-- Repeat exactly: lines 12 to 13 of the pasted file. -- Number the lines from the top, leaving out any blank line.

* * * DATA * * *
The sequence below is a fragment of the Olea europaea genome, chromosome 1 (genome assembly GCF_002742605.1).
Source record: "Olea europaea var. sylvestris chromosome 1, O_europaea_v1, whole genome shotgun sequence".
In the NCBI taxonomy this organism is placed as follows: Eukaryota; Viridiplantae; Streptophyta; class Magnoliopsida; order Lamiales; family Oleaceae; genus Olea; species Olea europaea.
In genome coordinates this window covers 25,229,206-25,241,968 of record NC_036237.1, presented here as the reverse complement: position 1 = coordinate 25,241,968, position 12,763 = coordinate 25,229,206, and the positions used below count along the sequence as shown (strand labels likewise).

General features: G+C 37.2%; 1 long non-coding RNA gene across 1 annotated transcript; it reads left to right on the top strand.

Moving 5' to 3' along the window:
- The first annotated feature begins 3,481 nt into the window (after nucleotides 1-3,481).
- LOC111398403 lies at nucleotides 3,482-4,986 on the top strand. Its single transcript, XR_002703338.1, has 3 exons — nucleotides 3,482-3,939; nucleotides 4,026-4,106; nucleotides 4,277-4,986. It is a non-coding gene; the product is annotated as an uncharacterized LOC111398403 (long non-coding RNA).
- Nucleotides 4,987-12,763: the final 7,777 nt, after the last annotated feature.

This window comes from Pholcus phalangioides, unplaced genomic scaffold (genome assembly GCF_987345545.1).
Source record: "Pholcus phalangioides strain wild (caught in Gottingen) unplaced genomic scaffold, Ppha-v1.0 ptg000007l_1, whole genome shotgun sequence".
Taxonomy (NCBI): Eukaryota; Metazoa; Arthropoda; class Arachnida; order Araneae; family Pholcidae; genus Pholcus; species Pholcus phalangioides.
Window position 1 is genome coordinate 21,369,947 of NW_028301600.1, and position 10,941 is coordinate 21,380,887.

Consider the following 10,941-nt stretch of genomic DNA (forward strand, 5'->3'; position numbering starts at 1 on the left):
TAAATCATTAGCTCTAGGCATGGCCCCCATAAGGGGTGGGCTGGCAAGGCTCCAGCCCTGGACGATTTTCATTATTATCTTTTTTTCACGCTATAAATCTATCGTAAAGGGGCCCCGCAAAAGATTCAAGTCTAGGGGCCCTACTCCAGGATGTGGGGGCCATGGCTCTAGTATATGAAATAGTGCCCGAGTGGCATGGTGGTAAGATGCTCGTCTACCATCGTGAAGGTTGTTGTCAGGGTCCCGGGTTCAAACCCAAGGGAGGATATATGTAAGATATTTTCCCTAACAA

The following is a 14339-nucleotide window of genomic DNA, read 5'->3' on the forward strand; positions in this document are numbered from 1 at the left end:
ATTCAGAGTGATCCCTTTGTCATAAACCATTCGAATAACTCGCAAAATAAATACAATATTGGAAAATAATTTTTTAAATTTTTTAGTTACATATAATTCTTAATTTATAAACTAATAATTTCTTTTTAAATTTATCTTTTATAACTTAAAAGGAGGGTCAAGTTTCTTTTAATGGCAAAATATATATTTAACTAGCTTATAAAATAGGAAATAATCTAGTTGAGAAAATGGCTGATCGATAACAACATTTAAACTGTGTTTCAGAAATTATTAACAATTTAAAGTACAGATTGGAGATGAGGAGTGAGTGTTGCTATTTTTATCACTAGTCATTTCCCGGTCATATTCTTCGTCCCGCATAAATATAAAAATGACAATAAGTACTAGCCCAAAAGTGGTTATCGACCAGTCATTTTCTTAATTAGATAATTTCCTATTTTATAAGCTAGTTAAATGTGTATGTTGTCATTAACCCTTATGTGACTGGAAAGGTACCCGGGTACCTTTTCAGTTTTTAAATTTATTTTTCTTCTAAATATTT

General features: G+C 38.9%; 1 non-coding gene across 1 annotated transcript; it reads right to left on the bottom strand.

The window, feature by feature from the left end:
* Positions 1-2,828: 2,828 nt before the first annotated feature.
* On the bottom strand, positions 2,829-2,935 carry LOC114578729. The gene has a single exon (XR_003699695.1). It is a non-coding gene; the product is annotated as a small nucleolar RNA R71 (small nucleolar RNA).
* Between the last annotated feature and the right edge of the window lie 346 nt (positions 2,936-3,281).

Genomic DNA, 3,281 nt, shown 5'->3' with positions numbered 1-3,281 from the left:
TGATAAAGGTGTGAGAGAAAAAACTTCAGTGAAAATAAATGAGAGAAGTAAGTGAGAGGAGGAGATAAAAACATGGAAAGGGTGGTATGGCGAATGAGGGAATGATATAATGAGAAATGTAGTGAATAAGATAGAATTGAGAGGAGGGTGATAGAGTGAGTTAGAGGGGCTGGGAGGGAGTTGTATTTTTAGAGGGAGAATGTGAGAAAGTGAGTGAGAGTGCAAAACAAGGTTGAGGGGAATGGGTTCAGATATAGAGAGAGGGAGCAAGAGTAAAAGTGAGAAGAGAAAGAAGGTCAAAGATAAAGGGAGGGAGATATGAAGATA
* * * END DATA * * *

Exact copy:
Taxonomy (NCBI): Eukaryota; Metazoa; Arthropoda; class Arachnida; order Araneae; family Pholcidae; genus Pholcus; species Pholcus phalangioides.
Window position 1 is genome coordinate 21,369,947 of NW_028301600.1, and position 10,941 is coordinate 21,380,887.